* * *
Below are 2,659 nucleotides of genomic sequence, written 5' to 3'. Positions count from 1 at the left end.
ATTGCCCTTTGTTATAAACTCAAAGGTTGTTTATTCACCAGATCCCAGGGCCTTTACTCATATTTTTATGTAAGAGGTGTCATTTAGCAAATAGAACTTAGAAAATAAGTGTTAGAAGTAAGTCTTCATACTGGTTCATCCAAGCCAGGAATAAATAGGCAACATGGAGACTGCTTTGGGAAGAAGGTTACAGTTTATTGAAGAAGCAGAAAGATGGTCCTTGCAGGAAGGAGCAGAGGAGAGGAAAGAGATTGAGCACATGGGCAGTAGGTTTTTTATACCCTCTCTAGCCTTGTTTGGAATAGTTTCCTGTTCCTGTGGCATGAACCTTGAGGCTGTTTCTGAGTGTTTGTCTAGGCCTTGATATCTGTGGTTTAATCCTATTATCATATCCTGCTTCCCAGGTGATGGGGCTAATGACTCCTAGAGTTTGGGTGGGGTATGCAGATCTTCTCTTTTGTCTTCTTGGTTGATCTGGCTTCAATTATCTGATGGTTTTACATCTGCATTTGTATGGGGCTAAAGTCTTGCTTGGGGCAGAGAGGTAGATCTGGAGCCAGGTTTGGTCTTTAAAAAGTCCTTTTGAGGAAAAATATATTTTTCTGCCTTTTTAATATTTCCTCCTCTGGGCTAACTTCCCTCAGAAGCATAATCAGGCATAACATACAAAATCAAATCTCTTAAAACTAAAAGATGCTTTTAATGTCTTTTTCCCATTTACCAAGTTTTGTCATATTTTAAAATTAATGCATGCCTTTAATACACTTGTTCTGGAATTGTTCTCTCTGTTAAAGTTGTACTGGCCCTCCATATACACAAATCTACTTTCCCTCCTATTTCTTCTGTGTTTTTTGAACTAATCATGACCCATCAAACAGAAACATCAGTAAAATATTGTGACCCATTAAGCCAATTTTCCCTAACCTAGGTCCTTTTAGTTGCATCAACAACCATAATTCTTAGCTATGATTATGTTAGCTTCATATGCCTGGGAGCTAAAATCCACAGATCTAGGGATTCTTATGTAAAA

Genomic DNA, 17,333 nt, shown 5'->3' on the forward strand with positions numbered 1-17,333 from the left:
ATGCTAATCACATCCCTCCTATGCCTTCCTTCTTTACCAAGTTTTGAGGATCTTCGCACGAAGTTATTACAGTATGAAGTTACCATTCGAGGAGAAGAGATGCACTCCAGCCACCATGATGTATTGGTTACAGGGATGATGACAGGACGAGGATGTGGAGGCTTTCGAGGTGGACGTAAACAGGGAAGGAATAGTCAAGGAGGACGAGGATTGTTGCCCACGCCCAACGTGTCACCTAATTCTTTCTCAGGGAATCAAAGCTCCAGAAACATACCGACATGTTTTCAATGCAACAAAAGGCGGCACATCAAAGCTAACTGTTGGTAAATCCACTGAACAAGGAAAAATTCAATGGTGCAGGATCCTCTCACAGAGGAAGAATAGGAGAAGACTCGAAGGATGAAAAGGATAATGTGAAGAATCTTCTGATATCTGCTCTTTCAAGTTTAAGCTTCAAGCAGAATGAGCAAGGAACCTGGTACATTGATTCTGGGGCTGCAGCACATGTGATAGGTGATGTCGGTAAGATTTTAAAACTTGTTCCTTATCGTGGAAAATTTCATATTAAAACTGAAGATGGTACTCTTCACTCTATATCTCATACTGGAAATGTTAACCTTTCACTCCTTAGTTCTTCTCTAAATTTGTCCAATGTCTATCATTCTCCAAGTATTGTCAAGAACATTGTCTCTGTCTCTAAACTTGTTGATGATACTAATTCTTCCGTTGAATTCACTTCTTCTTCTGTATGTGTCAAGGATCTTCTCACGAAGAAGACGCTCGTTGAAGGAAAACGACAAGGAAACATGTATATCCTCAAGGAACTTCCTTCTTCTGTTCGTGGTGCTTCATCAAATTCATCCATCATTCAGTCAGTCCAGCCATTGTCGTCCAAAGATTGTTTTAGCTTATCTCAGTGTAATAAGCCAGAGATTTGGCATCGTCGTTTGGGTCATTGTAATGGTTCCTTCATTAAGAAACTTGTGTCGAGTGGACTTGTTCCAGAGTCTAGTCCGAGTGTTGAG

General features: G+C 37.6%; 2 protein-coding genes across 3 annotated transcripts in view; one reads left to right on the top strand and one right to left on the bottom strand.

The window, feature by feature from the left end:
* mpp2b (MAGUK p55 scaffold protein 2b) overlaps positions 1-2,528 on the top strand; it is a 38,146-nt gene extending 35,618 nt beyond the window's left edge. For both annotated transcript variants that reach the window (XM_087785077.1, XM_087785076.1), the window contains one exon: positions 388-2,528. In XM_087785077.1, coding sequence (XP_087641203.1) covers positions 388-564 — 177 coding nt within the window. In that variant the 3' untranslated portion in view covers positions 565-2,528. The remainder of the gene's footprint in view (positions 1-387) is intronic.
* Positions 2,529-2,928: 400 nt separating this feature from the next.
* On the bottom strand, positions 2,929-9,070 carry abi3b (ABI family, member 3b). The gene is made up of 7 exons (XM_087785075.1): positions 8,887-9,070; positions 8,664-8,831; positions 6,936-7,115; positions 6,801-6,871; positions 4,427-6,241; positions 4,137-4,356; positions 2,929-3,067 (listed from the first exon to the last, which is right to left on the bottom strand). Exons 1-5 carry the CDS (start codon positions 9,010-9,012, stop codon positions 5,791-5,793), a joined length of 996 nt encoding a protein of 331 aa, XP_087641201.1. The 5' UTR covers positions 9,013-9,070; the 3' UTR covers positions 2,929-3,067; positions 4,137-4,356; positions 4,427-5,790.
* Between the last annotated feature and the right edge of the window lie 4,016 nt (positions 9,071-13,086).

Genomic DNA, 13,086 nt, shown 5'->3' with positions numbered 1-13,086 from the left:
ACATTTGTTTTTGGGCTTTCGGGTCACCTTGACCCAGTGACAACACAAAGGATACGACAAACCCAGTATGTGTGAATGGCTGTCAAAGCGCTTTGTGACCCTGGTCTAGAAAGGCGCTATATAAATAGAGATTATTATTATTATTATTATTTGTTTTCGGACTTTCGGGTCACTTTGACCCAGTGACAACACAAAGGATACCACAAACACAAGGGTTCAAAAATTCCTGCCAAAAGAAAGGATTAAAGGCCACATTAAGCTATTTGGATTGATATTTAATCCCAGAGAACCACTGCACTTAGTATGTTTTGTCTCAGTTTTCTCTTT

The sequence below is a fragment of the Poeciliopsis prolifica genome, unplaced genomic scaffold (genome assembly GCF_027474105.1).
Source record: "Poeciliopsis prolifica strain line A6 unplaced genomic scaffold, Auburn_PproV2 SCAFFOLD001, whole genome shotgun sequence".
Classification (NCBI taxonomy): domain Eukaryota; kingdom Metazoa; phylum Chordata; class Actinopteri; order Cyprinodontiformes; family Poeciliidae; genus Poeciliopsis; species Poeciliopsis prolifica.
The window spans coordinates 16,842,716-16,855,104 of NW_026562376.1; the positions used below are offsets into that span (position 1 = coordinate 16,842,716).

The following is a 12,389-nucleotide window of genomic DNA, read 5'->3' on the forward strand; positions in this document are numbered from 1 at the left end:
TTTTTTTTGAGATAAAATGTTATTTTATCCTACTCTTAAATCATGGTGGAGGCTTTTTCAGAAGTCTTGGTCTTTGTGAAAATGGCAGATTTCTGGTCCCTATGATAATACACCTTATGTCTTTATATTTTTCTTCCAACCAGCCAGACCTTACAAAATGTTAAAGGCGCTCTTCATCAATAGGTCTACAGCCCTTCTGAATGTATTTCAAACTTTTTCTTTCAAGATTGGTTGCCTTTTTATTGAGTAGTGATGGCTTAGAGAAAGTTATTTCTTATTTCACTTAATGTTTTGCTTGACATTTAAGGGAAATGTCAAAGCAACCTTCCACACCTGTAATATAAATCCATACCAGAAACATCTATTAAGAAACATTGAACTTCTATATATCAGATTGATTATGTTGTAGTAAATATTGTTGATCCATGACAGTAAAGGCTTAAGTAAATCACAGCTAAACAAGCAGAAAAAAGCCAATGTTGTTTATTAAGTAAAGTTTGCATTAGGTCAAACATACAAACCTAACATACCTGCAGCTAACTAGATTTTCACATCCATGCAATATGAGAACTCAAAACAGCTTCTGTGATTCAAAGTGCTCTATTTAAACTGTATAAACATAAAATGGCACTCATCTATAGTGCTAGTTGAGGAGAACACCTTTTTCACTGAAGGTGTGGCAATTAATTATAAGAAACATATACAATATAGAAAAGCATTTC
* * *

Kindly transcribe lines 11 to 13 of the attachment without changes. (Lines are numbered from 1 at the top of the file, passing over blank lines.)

Genomic DNA, 13,086 nt, shown 5'->3' with positions numbered 1-13,086 from the left:
ACATTTGTTTTTGGGCTTTCGGGTCACCTTGACCCAGTGACAACACAAAGGATACGACAAACCCAGTATGTGTGAATGGCTGTCAAAGCGCTTTGTGACCCTGGTCTAGAAAGGCGCTATATAAATAGAGATTATTATTATTATTATTATTTGTTTTCGGACTTTCGGGTCACTTTGACCCAGTGACAACACAAAGGATACCACAAACACAAGGGTTCAAAAATTCCTGCCAAAAGAAAGGATTAAAGGCCACATTAAGCTATTTGGATTGATATTTAATCCCAGAGAACCACTGCACTTAGTATGTTTTGTCTCAGTTTTCTCTTT

The sequence below is a fragment of the Poeciliopsis prolifica genome, unplaced genomic scaffold (genome assembly GCF_027474105.1).